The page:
The MACHO Project: Detection Efficiency of the Microlensing Search
Session 17 -- Macho Projects
Display presentation, Monday, 9, 1995, 9:20am - 6:30pm

## [17.06] The MACHO Project: Detection Efficiency of the Microlensing Search

M. Pratt, S. Marshall (CfPA/UCSB), C. Alcock, K. Cook (LLNL), R. Allsman (ANUSF), T. Axelrod, K. Freeman, B. Peterson, P. Quinn, A. Rodgers (MSSSO), D. Bennett, S. Perlmutter (CfPA/UC Berkeley), K. Griest (CfPA/UCSD), C. Stubbs (CfPA/U Washington), W. Sutherland (Oxford)

The MACHO project is in its third year of a time resolved photometric survey of the LMC, SMC and galactic bulge to search for gravitational microlensing by intervening compact objects. We have analysed most of our first year's data; this analysis yielded 3 events that appear to be microlensing toward the LMC and nearly 50 events toward the galactic bulge. To infer $\rho_{macho}$ from these events we must take into account our inefficiency at detecting events due to temporal sampling and photometric confusion. Because we observe in very crowded fields many of the objects which we monitor consist of multiple unresolved stars. Microlensing in these confused objects is more difficult to detect than on single stars and the microlensing fit parameters can deviate substantially from a single star event.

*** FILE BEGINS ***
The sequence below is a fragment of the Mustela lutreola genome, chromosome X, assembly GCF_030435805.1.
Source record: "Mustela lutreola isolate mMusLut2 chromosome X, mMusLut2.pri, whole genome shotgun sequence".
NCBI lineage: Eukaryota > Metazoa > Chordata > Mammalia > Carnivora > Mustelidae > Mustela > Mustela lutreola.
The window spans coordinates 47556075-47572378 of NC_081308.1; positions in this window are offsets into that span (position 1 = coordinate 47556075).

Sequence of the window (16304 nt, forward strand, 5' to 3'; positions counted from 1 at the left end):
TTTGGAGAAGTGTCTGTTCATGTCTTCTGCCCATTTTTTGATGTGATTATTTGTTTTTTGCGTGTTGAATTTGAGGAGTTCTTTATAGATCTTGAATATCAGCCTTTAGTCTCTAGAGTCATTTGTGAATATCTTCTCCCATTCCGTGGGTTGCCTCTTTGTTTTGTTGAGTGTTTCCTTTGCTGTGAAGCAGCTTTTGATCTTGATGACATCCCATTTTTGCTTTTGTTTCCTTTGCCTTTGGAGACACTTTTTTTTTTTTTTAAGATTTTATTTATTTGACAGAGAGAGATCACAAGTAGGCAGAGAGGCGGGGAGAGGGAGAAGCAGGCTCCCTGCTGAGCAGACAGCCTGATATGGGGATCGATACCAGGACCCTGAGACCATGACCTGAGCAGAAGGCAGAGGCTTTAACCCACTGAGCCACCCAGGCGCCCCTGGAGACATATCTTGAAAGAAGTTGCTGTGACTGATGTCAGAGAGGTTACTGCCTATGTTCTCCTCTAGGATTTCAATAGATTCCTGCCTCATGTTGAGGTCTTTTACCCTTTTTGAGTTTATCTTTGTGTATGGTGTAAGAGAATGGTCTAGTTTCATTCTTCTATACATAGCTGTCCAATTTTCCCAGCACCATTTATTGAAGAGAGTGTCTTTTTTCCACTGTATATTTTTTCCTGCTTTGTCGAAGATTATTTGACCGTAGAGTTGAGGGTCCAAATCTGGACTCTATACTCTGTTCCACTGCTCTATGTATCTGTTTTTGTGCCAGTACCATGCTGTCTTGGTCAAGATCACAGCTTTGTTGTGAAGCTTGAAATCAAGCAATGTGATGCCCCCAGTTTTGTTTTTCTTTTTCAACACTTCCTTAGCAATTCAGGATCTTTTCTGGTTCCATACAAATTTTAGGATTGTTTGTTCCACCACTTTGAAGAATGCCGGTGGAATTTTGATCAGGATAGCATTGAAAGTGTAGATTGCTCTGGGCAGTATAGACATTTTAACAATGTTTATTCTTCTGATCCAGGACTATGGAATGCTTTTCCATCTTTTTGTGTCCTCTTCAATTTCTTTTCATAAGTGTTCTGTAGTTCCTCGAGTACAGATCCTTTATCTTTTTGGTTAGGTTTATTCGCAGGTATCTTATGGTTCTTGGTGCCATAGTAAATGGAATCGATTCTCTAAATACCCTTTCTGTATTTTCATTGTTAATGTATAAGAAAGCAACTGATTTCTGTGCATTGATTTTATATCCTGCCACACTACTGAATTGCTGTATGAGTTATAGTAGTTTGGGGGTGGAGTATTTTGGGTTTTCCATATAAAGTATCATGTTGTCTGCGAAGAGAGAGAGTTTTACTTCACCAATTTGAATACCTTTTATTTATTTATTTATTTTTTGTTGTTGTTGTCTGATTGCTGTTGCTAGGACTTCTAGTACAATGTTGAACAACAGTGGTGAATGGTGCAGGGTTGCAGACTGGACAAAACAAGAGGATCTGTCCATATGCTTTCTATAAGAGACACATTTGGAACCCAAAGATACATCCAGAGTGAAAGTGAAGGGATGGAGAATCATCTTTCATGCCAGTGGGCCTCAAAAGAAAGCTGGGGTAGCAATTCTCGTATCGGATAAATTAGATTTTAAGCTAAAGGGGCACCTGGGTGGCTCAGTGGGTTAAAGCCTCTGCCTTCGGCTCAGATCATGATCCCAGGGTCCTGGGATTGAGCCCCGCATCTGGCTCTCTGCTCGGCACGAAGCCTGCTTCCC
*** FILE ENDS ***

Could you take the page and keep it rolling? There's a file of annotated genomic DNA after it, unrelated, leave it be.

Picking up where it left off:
We are addressing these problems by adding artificial stars into many CCD images to determine our response to flux changes in single point sources. Using this information, we can create realistic artificial photometry with which to determine our efficiencies and systematic errors in recovered event parameters. We calculate an upper limit to our efficiency by using the single star approximation for all objects that we monitor.